Wednesday, June 21, 2017

To Double Business Bound

The Opposing Shore by Julien Gracq

While the narrator in every work of fiction is charged with the task of seeing, of serving—at least to some degree—as the reader’s own eyes, there are those narrators who seem to see more, to see differently, more complexly, their eyes not simply their own. Agents, emissaries, they are bound in what they experience by a sort of tortured double vision, their own often gravely human reckonings compounded at every turn by what they’ve been sent there to look for, to see.

Western literature is crowded with such figures, men mostly, often middling, reluctant witnesses, who’ve been shunted off to the margins of empire, men like Marlow from Conrad’s Heart of Darkness, Don Diego from Di Benedetto’s Zama, Geoffrey Firmin from Lowry’s Under the Volcano, Giovanni Drogo from Buzzati’s The Tartar Steppe (see my earlier post on The Tartar Steppe), Major Scobie from Greene’s The Heart of the Matter, and, more recently, the hapless Magistrate from Coetzee’s Waiting for the Barbarians.

Then there is Aldo from, Julien Gracq’s lush, unsettling 1951 novel, The Opposing Shore, a protagonist and anti-hero very much in this line. Dispatched from the capitol to the rugged, once-hostile coast of Syrtes, Aldo soon finds himself lost in a menacing labyrinth of secrets, innuendo, and subterfuge, that he struggles alone and in vain to map. Centered upon the themes of boundaries and borders (both real an imaginary), and upon the stubbornly dichotomous, endlessly destructive mentalities of Us vs. Them/Good vs. Evil, Gracq’s The Opposing Shore remains a smart, telling study of our times.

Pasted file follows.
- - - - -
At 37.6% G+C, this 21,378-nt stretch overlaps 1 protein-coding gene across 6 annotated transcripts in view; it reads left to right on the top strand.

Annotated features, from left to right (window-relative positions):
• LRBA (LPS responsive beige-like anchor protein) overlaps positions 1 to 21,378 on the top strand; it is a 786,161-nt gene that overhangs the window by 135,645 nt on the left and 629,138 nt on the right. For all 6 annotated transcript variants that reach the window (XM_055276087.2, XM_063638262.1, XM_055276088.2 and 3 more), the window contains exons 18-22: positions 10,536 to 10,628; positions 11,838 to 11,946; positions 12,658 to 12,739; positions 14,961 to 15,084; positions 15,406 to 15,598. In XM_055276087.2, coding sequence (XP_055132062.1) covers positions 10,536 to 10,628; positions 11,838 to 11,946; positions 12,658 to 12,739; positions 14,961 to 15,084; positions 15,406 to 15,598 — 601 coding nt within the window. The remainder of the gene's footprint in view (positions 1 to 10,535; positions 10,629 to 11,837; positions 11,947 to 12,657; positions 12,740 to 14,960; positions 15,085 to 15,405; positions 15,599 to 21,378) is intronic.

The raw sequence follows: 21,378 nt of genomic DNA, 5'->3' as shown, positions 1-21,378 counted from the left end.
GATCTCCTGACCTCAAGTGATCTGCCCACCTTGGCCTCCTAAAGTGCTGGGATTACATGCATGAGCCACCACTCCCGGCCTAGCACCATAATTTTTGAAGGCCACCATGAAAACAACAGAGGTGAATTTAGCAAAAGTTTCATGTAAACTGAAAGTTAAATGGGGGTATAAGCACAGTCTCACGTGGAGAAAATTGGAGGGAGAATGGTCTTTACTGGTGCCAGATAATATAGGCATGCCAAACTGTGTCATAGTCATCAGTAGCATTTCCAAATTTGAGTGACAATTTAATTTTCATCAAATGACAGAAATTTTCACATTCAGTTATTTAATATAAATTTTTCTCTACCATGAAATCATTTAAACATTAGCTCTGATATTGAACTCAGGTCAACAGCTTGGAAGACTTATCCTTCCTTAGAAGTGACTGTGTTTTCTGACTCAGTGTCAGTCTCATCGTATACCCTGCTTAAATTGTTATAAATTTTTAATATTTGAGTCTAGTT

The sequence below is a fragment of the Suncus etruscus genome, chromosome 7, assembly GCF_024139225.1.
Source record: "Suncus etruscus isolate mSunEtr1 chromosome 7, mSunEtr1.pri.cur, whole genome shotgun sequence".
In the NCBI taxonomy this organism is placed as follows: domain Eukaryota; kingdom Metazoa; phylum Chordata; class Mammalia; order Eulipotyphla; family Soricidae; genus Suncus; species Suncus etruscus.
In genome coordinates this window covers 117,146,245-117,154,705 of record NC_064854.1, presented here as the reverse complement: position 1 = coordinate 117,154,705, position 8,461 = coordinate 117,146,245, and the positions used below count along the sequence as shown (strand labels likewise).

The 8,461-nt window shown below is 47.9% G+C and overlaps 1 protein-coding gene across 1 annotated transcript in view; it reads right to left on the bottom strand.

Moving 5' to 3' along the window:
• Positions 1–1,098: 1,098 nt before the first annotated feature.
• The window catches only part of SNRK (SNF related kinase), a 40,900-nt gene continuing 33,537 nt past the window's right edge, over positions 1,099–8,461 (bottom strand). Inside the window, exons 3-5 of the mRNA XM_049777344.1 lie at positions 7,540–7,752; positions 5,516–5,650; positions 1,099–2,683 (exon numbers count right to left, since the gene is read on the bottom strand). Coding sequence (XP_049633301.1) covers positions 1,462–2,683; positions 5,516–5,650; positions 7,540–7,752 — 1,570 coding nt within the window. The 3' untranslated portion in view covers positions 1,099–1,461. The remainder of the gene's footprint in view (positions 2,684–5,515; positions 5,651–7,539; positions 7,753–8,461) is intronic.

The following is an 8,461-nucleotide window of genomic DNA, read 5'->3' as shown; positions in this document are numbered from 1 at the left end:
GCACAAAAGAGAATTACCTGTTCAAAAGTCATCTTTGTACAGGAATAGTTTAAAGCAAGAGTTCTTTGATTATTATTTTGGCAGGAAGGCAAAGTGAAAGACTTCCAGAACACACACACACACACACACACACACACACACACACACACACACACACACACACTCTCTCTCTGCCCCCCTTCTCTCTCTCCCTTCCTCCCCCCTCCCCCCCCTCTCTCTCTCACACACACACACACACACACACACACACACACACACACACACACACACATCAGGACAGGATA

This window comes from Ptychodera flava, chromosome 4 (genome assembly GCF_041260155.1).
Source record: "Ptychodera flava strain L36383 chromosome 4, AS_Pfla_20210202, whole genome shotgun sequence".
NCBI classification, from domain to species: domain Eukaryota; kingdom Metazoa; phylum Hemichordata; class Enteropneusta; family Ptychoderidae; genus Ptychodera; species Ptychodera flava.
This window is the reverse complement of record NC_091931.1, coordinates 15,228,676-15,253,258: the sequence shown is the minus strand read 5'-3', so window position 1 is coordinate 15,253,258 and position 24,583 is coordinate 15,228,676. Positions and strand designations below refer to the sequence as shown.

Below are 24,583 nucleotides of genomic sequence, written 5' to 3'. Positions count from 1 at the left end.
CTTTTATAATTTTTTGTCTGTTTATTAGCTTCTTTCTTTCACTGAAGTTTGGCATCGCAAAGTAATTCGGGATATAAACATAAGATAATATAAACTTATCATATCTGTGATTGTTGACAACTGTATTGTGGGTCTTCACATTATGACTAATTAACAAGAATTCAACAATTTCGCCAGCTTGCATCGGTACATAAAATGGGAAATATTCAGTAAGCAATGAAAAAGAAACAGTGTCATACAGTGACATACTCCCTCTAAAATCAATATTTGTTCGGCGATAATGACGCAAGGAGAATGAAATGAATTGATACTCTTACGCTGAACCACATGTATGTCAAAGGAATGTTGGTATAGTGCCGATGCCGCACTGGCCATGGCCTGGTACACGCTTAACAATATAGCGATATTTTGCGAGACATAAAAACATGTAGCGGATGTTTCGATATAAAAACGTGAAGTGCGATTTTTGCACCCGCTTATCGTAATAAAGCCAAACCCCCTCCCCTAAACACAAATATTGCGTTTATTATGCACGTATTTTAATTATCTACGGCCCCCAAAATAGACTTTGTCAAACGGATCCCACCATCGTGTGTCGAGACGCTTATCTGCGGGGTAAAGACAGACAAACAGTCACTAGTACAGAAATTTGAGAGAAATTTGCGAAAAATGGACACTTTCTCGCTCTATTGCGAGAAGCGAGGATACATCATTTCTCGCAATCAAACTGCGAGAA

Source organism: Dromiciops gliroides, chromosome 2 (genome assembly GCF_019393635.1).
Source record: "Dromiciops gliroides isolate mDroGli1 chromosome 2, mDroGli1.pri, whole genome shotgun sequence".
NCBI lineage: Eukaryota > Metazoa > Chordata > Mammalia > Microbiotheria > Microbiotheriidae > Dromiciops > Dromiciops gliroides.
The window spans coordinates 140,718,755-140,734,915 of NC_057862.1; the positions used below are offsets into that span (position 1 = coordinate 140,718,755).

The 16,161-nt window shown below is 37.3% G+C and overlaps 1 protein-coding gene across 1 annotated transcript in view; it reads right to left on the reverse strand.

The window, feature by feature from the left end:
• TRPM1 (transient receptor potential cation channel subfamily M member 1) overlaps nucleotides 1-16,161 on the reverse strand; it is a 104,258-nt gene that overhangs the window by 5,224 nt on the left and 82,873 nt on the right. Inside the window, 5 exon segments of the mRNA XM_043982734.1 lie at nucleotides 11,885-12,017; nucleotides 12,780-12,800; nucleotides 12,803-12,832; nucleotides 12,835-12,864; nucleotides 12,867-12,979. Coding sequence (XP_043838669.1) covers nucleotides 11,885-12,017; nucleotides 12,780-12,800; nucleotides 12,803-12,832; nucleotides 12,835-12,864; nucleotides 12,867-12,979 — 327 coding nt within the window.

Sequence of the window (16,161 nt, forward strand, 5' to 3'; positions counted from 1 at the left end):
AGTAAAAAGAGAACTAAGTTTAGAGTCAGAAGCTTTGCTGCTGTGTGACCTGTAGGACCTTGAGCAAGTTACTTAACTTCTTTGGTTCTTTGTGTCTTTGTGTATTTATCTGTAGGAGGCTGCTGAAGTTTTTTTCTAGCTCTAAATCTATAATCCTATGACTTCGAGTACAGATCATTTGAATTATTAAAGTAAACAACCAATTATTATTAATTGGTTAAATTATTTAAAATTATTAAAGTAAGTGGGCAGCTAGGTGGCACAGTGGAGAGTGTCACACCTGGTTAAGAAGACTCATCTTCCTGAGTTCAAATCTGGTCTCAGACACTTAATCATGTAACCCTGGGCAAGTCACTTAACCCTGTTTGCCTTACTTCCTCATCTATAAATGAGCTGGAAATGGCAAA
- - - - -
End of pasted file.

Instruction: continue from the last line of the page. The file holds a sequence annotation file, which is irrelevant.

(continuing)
Yet what strikes me most about the novel (at least in translation) is his language itself—both its syntactical strangeness and its saturated, densely lyrical, nearly Conradian diction and phrasing. Much as when I first read Moncrieff’s translation of À la recherche du temps perdu, I suffered the odd if liberating impression, in reading this novel, that I was not reading it in English after all, but in some other, more florid tongue. As with Moncrieff’s translation, I also felt that I was not just experiencing the original novel (at least an approximation of it), but seeing the English language itself, its scope and potential, refashioned before my eyes—just one more reason I am grateful to the many fine translators I’ve read.

Gracq himself is no less intriguing than his novel. Born Louis Poirier in 1910, he spent twenty-three all but invisible years teaching history and geography at the Lyce Claude Bernard in Paris. He, this modest, Walser-like man, this friend and admirer of Andre Breton, is known by many as writer whose fiction was often brilliantly tinged by Surrealism.  Deeply averse to celebrity, he refused to accept the Prix Goncourt, which he was awarded for this novel in 1951. He never married nor had children, and, in the later years of his life, lived quietly with his sister until she died in 1996. Alone (to quote from The Guardian’s fine obituary of him), “…he would spend the evenings watching television, particularly football. He continued to read.” He died in 2007.

* Special thanks to my friend, Eric Diler, for sending me this novel from France. Remarkably, for all my love of French literature, I had not read anything by Gracq. I am happy I have.

Peter Adam Nash

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